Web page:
11.  It is found that, after seeking advice of counsel, the respondent disclosed four categories of additional records on June 13, 2007: a) the surveys completed by college admission representatives; b) the class rank responses of the NACAC (National Association of College Admission Counselors); c) a compilation of the class rank surveys; and d) the class rank focus group notes. These records comprised all records maintained by the respondent within the scope of the complainant’s request, except for a single record concerning which the respondent claimed the preliminary drafts and notes exemption. At the hearing, the complainant waived her request for this single record, following a general description of the document by the respondent’s counsel.

 

12.  It is found that that the respondent’s three statements set forth at paragraphs 3 and 4, above, to the effect that the complainant had received all of the requested records by February 9, 2007 were inaccurate. Because the respondent knew that the completed surveys existed, she knew that her own written statements were not accurate. At the same time, because the respondent made the disclosures detailed at paragraph 10, above, the respondent apparently did not intend to deceive. The respondent seemed to believe that she did not have to disclose the existence of records that she concluded were exempt from mandatory disclosure as preliminary drafts and notes. She formed this last belief by consulting some FOIA materials that she kept on file, but without seeking advice from any other professionals. At the hearing, the respondent stated that her three statements set forth at paragraphs 3 and 4, above, were not what she would do in hindsight or in the future.

 

13.  It is concluded that the requested records are public records within the meaning of 1-200(5), 1-210(a) and 1-212(a), G.S.   

 

14.  It is concluded that the substantial period of time between the creation of the requested records, especially the surveys completed by the college admission representatives, and the formulation of a recommendation concerning class rank, which was still forthcoming as of the hearing date, renders the requested records to be free- standing and not preliminary to any report. Moreover, the respondent did not indicate the reasons for her determination to withhold disclosure, which is a requirement set forth in 1-210(b)(1), G.S., to qualify as a preliminary draft and note. Shew v. Freedom of Information Commission, 245 Conn. 149, 167-8, fn. 22 (1998) (“Shew”).     

 

15.  It is also concluded that the requested records were in the nature of “report[s] comprising part of the process by which governmental decisions and policies are formulated”, but were not “preliminary draft[s] of a memorandum, prepared by a member of the staff of a public agency, which [are] subject to revision prior to submission to or discussion among the members of such agency.” 1-210(e)(1), G.S.   

 

16.  It is therefore concluded that the requested records not disclosed on February 8, 2007 and in existence at the time of the requests (items a, b, and c set forth at paragraph 11, above) were not preliminary drafts and notes exempt from mandatory disclosure pursuant to 1-210(b)(1) and (e)(1), G.S.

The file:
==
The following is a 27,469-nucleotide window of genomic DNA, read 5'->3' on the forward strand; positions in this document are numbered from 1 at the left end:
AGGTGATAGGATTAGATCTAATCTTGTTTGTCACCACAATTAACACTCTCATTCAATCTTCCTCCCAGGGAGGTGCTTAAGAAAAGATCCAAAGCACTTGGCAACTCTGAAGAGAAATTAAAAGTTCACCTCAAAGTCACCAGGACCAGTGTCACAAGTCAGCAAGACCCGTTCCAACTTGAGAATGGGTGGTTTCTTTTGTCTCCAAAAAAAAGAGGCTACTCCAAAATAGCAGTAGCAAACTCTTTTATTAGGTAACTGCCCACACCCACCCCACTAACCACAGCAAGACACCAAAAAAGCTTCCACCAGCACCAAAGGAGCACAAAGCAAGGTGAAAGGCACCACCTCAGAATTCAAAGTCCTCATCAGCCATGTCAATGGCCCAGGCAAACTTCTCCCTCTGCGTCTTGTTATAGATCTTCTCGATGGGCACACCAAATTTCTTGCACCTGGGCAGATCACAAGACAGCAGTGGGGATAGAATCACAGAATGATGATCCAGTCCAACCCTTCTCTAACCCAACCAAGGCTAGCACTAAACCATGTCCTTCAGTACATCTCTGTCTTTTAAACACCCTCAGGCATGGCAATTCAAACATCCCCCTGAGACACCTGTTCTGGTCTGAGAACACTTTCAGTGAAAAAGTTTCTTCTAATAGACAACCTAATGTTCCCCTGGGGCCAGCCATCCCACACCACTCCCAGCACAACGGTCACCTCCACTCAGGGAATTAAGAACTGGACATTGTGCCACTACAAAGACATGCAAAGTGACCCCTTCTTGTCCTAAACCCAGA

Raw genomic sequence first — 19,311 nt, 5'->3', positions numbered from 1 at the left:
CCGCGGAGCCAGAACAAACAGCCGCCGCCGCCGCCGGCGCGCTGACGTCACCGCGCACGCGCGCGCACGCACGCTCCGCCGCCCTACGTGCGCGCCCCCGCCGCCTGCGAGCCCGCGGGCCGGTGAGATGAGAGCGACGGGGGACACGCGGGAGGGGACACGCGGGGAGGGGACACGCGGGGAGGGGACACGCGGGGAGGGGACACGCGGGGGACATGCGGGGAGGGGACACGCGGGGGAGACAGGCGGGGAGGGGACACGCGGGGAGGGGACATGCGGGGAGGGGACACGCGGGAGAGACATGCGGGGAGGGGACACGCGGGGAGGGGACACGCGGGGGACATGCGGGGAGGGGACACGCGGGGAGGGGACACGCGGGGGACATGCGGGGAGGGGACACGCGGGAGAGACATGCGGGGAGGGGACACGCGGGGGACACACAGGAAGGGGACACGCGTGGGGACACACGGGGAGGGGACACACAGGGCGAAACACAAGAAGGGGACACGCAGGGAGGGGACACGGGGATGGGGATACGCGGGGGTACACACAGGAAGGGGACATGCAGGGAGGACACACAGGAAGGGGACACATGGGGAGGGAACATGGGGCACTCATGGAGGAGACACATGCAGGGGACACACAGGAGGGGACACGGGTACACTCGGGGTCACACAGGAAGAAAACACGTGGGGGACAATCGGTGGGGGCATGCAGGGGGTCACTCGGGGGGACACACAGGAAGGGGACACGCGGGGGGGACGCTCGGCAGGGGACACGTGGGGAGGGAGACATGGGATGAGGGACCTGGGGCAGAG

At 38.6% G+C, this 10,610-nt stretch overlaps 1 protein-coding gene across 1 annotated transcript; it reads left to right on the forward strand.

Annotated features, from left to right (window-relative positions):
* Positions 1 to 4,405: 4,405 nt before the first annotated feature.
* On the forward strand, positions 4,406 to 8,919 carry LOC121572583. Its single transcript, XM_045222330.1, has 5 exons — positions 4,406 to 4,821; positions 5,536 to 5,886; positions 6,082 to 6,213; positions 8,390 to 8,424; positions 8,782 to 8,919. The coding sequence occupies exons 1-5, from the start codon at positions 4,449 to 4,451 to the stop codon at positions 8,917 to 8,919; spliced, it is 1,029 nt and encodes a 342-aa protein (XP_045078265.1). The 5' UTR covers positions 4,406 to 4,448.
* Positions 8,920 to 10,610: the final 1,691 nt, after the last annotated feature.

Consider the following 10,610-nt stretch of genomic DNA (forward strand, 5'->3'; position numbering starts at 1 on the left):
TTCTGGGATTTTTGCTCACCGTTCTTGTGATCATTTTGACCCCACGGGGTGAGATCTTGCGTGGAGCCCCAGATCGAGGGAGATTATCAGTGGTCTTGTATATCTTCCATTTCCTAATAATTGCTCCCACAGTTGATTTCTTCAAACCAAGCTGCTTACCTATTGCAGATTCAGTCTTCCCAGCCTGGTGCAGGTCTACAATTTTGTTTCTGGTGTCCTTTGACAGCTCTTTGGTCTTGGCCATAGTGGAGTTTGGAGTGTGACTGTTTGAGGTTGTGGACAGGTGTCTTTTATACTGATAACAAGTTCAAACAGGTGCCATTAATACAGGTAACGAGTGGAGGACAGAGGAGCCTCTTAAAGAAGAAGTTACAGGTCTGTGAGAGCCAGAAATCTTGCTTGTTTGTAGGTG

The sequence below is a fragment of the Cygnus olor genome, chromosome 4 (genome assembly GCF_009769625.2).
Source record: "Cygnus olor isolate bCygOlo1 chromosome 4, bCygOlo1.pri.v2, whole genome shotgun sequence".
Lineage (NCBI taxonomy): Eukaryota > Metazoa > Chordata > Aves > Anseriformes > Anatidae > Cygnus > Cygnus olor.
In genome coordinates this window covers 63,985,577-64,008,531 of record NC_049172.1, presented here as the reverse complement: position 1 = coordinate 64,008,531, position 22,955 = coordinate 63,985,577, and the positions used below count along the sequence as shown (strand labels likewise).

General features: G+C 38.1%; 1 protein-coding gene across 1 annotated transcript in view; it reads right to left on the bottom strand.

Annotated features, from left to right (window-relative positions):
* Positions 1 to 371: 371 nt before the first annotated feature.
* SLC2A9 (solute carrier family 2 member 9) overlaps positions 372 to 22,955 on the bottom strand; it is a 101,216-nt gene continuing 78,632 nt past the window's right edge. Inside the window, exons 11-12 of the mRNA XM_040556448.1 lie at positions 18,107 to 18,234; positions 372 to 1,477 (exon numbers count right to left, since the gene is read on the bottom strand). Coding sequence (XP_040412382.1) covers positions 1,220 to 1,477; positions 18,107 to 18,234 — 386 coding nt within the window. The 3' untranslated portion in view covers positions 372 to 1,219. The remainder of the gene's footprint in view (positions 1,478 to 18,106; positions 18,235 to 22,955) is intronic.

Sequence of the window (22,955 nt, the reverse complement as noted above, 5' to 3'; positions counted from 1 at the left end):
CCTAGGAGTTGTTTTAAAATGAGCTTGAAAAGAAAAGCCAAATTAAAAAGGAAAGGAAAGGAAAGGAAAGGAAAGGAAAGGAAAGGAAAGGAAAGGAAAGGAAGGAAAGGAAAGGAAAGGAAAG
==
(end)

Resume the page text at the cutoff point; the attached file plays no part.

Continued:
17.  It is concluded that the respondent violated 1-210(a) and 1-212(a), G.S., because she failed to provide promptly the requested records not disclosed on February 8, 2007 and in existence at the time of the requests (items a, b, and c set forth at paragraph 11, above). 

 

            18.  It is concluded that the respondent had “reasonable grounds” to deny the complainant access to the requested records not disclosed on February 8, 2007 and in existence at the time of the requests (again, items a, b, and c set forth at paragraph 11, above). These records included surveys and were part of a process that was intended to precede a recommendation, in a manner that was somewhat analogous to both VanNorstrand v. Freedom of Information Commission, 211 Conn. 339 (1989) and Shew.

 

19.  It is also concluded, in the Commission’s discretion, that a civil penalty should not be imposed, based on the facts of this case, solely on the grounds that the respondent knew that her statements concerning the existence of more requested records were not accurate. The complainant’s frustration in this matter is understandable, because the respondent insisted that no more requested records existed, in the face of her own disclosure of records that clearly indicated otherwise. However, the respondent’s statements did not relate directly to the denial of an FOIA right. (As discussed at paragraph 12, above, the denial of an FOIA right resulted from an incorrect application of the exemption for preliminary drafts and notes, and the respondent’s statements were apparently not intended to deceive.)      

 

            20.  It is therefore concluded that there was no denial of an FOIA right without “reasonable grounds” that would justify the assessment of a civil penalty pursuant to 1-206(b)(2), G.S.

 

The following orders by the Commission are hereby recommended on the basis of the record concerning the above-captioned complaint:

 

1.  Prior to December 1, 2007, the respondent shall, with the assistance of the Commission’s staff, conduct a workshop concerning FOIA requirements for herself and her staff.

 

2.  Henceforth, the respondent shall comply with all requirements of the FOIA promptly.   

 

 

Approved by Order of the Freedom of Information Commission at its regular meeting of August 8, 2007.

 

 

_______________________________

Petrea A. Jones

Acting Clerk of the Commission

 

 

 

 

 

 

 

 

 

 

 

 

 

 

 

 

 

PURSUANT TO SECTION 4-180(c), G.S., THE FOLLOWING ARE THE NAMES OF EACH PARTY AND THE MOST RECENT MAILING ADDRESS, PROVIDED TO THE FREEDOM OF INFORMATION COMMISSION, OF THE PARTIES OR THEIR AUTHORIZED REPRESENTATIVE.

 

THE PARTIES TO THIS CONTESTED CASE ARE:

 

Elise Epner

36 Pequot Road

Fairfield, CT 06825

 

Ann Clark, Superintendent of Schools,

Fairfield Public Schools

c/o Stephen P. Fogerty, Esq.

Halloran & Sage LLP

315 Post Road West

Westport, CT 06880

 

 

___________________________________

Petrea A. Jones

Acting Clerk of the Commission

 

 

FIC/2007-093FD/paj/8/20/2007